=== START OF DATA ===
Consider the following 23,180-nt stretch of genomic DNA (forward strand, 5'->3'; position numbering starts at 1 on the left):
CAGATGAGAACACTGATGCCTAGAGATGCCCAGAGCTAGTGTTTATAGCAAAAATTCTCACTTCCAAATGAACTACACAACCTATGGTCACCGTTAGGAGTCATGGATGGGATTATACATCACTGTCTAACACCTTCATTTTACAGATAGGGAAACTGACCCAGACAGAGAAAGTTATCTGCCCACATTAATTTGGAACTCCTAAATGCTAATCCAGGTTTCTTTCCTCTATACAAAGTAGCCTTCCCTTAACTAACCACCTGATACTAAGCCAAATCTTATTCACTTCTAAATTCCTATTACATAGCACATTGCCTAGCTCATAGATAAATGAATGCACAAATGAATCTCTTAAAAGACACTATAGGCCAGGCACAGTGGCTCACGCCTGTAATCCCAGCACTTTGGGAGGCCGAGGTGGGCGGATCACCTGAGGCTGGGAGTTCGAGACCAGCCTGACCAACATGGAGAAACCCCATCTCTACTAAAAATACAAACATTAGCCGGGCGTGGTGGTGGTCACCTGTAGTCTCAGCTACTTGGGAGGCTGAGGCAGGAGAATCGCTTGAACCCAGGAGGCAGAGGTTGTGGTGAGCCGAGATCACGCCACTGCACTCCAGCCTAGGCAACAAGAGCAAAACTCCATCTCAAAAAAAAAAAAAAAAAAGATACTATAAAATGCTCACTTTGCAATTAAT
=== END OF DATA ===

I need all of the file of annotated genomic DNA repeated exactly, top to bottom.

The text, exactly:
Consider the following 23,180-nt stretch of genomic DNA (forward strand, 5'->3'; position numbering starts at 1 on the left):
CAGATGAGAACACTGATGCCTAGAGATGCCCAGAGCTAGTGTTTATAGCAAAAATTCTCACTTCCAAATGAACTACACAACCTATGGTCACCGTTAGGAGTCATGGATGGGATTATACATCACTGTCTAACACCTTCATTTTACAGATAGGGAAACTGACCCAGACAGAGAAAGTTATCTGCCCACATTAATTTGGAACTCCTAAATGCTAATCCAGGTTTCTTTCCTCTATACAAAGTAGCCTTCCCTTAACTAACCACCTGATACTAAGCCAAATCTTATTCACTTCTAAATTCCTATTACATAGCACATTGCCTAGCTCATAGATAAATGAATGCACAAATGAATCTCTTAAAAGACACTATAGGCCAGGCACAGTGGCTCACGCCTGTAATCCCAGCACTTTGGGAGGCCGAGGTGGGCGGATCACCTGAGGCTGGGAGTTCGAGACCAGCCTGACCAACATGGAGAAACCCCATCTCTACTAAAAATACAAACATTAGCCGGGCGTGGTGGTGGTCACCTGTAGTCTCAGCTACTTGGGAGGCTGAGGCAGGAGAATCGCTTGAACCCAGGAGGCAGAGGTTGTGGTGAGCCGAGATCACGCCACTGCACTCCAGCCTAGGCAACAAGAGCAAAACTCCATCTCAAAAAAAAAAAAAAAAAAGATACTATAAAATGCTCACTTTGCAATTAAT